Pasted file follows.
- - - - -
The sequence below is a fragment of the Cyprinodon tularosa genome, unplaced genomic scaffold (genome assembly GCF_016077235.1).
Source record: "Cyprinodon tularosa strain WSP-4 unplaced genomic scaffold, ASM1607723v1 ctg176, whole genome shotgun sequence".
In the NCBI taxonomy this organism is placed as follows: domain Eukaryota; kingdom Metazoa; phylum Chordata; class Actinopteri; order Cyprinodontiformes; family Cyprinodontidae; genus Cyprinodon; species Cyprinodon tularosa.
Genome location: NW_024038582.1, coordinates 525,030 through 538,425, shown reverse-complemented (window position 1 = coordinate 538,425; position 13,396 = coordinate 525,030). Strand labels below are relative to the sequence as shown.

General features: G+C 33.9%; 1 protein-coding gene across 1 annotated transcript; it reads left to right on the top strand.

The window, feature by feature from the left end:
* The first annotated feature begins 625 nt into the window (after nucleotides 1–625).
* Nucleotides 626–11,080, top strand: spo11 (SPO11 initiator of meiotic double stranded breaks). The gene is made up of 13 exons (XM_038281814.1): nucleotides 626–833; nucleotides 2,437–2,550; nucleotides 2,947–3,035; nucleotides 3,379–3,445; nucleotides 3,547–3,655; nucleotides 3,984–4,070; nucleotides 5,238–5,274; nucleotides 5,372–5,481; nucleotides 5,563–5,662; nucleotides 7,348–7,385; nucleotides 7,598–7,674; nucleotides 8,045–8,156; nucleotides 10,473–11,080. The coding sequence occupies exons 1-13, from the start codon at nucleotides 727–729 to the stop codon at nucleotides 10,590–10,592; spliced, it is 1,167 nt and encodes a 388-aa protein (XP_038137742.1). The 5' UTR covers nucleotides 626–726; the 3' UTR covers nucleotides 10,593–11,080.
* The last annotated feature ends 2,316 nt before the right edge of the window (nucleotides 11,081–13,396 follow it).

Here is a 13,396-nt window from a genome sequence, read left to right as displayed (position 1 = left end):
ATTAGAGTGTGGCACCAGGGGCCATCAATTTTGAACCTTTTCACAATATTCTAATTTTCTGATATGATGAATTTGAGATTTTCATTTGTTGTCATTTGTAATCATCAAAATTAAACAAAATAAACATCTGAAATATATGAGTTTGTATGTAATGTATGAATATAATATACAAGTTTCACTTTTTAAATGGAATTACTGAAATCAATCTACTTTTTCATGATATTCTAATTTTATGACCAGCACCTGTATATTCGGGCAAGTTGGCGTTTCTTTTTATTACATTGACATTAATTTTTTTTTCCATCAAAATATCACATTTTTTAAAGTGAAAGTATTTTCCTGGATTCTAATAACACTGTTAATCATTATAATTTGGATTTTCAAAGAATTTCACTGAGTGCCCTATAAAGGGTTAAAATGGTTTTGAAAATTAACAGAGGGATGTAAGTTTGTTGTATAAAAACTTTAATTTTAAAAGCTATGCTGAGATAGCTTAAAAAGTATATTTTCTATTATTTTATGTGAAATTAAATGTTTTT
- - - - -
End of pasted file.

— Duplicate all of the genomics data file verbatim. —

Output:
The sequence below is a fragment of the Cyprinodon tularosa genome, unplaced genomic scaffold (genome assembly GCF_016077235.1).
Source record: "Cyprinodon tularosa strain WSP-4 unplaced genomic scaffold, ASM1607723v1 ctg176, whole genome shotgun sequence".
In the NCBI taxonomy this organism is placed as follows: domain Eukaryota; kingdom Metazoa; phylum Chordata; class Actinopteri; order Cyprinodontiformes; family Cyprinodontidae; genus Cyprinodon; species Cyprinodon tularosa.
Genome location: NW_024038582.1, coordinates 525,030 through 538,425, shown reverse-complemented (window position 1 = coordinate 538,425; position 13,396 = coordinate 525,030). Strand labels below are relative to the sequence as shown.

General features: G+C 33.9%; 1 protein-coding gene across 1 annotated transcript; it reads left to right on the top strand.

The window, feature by feature from the left end:
* The first annotated feature begins 625 nt into the window (after nucleotides 1–625).
* Nucleotides 626–11,080, top strand: spo11 (SPO11 initiator of meiotic double stranded breaks). The gene is made up of 13 exons (XM_038281814.1): nucleotides 626–833; nucleotides 2,437–2,550; nucleotides 2,947–3,035; nucleotides 3,379–3,445; nucleotides 3,547–3,655; nucleotides 3,984–4,070; nucleotides 5,238–5,274; nucleotides 5,372–5,481; nucleotides 5,563–5,662; nucleotides 7,348–7,385; nucleotides 7,598–7,674; nucleotides 8,045–8,156; nucleotides 10,473–11,080. The coding sequence occupies exons 1-13, from the start codon at nucleotides 727–729 to the stop codon at nucleotides 10,590–10,592; spliced, it is 1,167 nt and encodes a 388-aa protein (XP_038137742.1). The 5' UTR covers nucleotides 626–726; the 3' UTR covers nucleotides 10,593–11,080.
* The last annotated feature ends 2,316 nt before the right edge of the window (nucleotides 11,081–13,396 follow it).

Here is a 13,396-nt window from a genome sequence, read left to right as displayed (position 1 = left end):
ATTAGAGTGTGGCACCAGGGGCCATCAATTTTGAACCTTTTCACAATATTCTAATTTTCTGATATGATGAATTTGAGATTTTCATTTGTTGTCATTTGTAATCATCAAAATTAAACAAAATAAACATCTGAAATATATGAGTTTGTATGTAATGTATGAATATAATATACAAGTTTCACTTTTTAAATGGAATTACTGAAATCAATCTACTTTTTCATGATATTCTAATTTTATGACCAGCACCTGTATATTCGGGCAAGTTGGCGTTTCTTTTTATTACATTGACATTAATTTTTTTTTCCATCAAAATATCACATTTTTTAAAGTGAAAGTATTTTCCTGGATTCTAATAACACTGTTAATCATTATAATTTGGATTTTCAAAGAATTTCACTGAGTGCCCTATAAAGGGTTAAAATGGTTTTGAAAATTAACAGAGGGATGTAAGTTTGTTGTATAAAAACTTTAATTTTAAAAGCTATGCTGAGATAGCTTAAAAAGTATATTTTCTATTATTTTATGTGAAATTAAATGTTTTT